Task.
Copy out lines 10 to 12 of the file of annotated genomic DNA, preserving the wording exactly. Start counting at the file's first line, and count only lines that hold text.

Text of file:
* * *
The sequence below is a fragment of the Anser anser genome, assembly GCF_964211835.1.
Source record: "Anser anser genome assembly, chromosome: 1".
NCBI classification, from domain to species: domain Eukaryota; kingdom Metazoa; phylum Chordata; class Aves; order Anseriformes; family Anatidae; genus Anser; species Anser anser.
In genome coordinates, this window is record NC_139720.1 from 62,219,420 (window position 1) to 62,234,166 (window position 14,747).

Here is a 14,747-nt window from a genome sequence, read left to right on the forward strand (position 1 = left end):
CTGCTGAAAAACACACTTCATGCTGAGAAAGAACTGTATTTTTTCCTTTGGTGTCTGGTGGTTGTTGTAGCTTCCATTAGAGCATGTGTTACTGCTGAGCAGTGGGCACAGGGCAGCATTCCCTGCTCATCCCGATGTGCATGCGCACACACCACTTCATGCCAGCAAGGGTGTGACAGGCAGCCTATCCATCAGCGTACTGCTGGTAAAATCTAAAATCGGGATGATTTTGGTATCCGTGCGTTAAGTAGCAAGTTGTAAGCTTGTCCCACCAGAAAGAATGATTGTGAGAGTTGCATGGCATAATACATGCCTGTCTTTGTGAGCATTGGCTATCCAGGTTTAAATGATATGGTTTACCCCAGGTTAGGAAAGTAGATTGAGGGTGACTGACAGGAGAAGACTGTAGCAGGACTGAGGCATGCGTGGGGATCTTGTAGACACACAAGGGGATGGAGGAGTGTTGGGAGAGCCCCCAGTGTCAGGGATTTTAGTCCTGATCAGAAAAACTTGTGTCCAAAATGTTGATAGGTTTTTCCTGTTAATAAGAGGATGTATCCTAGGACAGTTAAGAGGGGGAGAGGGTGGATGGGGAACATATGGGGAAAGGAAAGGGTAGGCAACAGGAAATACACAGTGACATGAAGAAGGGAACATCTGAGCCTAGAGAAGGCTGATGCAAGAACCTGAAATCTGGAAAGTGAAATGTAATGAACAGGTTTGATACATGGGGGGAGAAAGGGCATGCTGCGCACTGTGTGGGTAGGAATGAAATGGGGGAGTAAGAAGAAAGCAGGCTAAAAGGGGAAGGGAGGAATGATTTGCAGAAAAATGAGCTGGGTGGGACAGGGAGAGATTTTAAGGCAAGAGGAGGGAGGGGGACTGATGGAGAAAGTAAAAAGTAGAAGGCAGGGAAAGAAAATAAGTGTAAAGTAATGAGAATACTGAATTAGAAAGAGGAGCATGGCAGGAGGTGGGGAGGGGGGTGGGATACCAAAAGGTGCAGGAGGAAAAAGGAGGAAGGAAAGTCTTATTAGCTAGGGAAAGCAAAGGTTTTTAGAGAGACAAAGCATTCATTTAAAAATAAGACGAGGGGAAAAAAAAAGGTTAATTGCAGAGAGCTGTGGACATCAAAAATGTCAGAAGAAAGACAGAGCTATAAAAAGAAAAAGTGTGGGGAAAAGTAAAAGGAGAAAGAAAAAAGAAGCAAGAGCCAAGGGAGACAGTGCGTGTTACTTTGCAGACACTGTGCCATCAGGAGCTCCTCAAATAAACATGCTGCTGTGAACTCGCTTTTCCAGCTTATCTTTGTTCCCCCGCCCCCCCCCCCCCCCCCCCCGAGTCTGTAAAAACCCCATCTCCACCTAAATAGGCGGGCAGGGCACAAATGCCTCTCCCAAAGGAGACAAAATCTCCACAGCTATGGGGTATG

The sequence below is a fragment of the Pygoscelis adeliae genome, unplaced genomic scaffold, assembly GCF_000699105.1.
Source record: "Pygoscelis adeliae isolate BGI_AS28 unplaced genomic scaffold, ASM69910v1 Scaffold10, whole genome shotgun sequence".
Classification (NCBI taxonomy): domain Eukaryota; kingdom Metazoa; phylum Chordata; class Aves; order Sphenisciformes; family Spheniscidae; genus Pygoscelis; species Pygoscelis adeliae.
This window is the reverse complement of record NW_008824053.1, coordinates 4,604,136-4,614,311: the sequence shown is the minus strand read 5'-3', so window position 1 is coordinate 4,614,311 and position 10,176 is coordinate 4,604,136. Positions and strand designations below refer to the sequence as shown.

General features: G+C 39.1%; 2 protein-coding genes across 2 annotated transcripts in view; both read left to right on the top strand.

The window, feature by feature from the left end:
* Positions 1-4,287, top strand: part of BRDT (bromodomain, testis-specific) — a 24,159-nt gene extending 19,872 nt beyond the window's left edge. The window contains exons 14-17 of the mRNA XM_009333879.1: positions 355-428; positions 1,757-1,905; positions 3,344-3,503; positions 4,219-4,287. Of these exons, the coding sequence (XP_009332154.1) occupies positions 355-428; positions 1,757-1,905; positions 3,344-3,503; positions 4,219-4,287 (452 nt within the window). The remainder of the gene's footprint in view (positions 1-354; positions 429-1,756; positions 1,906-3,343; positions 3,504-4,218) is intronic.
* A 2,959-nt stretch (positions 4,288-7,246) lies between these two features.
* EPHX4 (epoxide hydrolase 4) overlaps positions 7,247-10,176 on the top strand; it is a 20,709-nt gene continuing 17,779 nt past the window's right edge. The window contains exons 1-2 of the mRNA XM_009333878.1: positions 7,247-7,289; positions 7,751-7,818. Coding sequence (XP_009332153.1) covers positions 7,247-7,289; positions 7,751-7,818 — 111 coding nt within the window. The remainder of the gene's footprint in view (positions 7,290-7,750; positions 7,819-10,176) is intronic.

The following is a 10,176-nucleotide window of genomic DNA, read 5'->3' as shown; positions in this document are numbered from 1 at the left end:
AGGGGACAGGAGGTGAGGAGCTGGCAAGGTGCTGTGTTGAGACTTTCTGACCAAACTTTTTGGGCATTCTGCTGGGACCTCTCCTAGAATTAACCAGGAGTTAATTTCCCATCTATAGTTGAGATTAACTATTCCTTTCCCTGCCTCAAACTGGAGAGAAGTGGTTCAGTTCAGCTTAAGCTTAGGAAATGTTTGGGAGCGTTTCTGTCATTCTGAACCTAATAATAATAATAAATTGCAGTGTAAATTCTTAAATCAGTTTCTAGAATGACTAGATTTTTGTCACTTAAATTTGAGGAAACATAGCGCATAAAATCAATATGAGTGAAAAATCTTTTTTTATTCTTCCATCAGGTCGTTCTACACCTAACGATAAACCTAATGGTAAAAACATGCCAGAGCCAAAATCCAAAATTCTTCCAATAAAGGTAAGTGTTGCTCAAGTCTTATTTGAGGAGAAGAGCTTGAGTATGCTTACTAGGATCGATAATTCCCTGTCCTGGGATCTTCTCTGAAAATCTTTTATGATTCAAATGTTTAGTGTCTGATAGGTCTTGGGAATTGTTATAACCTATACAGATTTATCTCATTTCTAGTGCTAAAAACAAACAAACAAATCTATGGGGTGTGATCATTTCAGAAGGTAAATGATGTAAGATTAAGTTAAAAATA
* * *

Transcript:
This window is the reverse complement of record NW_008824053.1, coordinates 4,604,136-4,614,311: the sequence shown is the minus strand read 5'-3', so window position 1 is coordinate 4,614,311 and position 10,176 is coordinate 4,604,136. Positions and strand designations below refer to the sequence as shown.

General features: G+C 39.1%; 2 protein-coding genes across 2 annotated transcripts in view; both read left to right on the top strand.

The window, feature by feature from the left end: